Interest Rate

Your current home loan interest rate. To accurately calculate how much you could save, an accurate interest figure is required. If you are not certain, check your bank statement or log into your mortgage account.

What is a comparison rate?

The comparison rate is a more inclusive way of comparing home loans that factors in not only on the interest rate but also the majority of upfront and ongoing charges that add to the total cost of a home loan.

The rate is calculated using an industry-wide formula based on a $150,000 loan over a 25-year period and includes things like revert rates after an introductory or fixed rate period, application fees and monthly account keeping fees.

In Australia, all lenders are required by law to publish the comparison rate alongside their advertised rate so people can compare products easily.

What is a variable home loan?

A variable rate home loan is one where the interest rate can and will change over the course of your loan. The rate is determined by your lender, not the Reserve Bank of Australia, so while the cash rate might go down, your bank may decide not to follow suit, although they do broadly follow market conditions. One of the upsides of variable rates is that they are typically more flexible than their fixed rate counterparts which means that a lot of these products will let you make extra repayments and offer features such as offset accounts.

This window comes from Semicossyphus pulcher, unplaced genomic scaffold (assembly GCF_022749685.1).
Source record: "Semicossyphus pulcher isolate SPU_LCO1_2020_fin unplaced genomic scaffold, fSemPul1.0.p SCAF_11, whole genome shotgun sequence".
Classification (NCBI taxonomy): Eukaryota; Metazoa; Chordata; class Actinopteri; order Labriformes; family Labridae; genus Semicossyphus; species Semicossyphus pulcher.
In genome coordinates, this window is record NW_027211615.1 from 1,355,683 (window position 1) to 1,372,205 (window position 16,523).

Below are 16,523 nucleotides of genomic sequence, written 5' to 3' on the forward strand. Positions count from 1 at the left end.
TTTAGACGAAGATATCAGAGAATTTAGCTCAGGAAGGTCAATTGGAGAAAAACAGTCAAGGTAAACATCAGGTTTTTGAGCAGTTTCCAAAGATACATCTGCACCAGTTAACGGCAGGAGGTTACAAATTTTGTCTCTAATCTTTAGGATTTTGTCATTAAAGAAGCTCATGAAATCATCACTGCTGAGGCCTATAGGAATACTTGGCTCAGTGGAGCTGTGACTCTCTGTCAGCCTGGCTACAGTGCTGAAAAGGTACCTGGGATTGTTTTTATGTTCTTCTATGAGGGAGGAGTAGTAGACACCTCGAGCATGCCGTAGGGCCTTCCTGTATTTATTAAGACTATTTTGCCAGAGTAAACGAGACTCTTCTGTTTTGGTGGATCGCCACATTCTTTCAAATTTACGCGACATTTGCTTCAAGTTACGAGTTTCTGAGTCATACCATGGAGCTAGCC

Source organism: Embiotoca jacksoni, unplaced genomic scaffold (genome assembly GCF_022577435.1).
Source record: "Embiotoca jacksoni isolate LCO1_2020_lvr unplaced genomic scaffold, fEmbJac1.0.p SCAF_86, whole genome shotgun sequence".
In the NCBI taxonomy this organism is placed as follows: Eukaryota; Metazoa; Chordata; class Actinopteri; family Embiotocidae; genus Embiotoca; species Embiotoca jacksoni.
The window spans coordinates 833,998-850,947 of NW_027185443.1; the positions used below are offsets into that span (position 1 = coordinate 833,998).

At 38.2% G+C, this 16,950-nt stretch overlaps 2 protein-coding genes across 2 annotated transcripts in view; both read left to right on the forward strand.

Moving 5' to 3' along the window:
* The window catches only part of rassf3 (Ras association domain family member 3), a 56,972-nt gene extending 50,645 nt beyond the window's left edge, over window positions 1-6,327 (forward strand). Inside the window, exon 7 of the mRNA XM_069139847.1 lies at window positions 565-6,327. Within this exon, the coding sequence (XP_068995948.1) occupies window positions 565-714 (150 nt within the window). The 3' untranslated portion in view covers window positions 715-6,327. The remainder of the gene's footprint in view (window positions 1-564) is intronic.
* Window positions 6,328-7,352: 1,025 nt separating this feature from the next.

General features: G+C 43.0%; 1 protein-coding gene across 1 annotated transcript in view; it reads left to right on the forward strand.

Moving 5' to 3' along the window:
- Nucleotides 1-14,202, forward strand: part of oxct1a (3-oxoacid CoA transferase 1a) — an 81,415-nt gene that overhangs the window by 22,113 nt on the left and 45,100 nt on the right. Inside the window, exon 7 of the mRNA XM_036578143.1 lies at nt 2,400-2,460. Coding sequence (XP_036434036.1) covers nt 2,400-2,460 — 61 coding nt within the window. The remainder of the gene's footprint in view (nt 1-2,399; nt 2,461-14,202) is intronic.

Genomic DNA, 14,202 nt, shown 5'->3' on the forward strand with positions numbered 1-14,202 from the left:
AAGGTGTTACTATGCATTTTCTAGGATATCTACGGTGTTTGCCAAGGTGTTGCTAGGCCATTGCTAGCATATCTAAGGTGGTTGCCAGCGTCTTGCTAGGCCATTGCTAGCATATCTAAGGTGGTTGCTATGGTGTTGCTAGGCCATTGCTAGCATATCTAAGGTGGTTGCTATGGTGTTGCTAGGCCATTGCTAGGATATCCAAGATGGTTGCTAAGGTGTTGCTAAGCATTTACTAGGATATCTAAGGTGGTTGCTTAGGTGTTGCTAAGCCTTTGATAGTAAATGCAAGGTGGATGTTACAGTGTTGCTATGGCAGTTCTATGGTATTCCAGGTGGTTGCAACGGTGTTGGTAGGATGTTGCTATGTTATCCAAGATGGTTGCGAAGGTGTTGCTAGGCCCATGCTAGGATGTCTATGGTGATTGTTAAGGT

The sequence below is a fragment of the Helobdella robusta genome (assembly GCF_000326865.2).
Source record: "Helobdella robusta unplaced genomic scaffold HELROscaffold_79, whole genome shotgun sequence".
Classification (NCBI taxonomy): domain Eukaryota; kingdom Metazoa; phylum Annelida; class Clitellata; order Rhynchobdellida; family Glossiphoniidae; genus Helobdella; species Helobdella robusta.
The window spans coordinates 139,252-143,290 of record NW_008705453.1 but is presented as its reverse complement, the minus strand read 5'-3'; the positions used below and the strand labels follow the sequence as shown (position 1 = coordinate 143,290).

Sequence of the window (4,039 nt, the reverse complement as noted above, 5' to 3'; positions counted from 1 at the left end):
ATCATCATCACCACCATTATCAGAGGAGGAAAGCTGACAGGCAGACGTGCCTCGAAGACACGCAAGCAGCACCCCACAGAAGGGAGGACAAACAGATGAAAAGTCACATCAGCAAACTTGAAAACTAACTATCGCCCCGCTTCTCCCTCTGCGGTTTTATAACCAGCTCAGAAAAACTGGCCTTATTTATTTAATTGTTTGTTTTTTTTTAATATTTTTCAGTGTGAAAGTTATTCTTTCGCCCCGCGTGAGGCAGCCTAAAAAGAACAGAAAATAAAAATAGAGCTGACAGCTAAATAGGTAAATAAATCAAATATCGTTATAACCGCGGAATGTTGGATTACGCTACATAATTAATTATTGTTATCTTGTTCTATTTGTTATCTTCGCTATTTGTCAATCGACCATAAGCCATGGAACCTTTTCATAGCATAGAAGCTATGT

How can I calculate interest on my home loan?

You can calculate the total interest you will pay over the life of your loan by using a mortgage calculator. The calculator will estimate your repayments based on the amount you want to borrow, the interest rate, the length of your loan, whether you are an owner-occupier or an investor and whether you plan to pay ‘principal and interest’ or ‘interest-only’.

If you are buying a new home, the calculator will also help you work out how much you’ll need to pay in stamp duty and other related costs.

What is 'principal and interest'?

‘Principal and interest’ loans are the most common type of home loans on the market. The principal part of the loan is the initial sum lent to the customer and the interest is the money paid on top of this, at the agreed interest rate, until the end of the loan.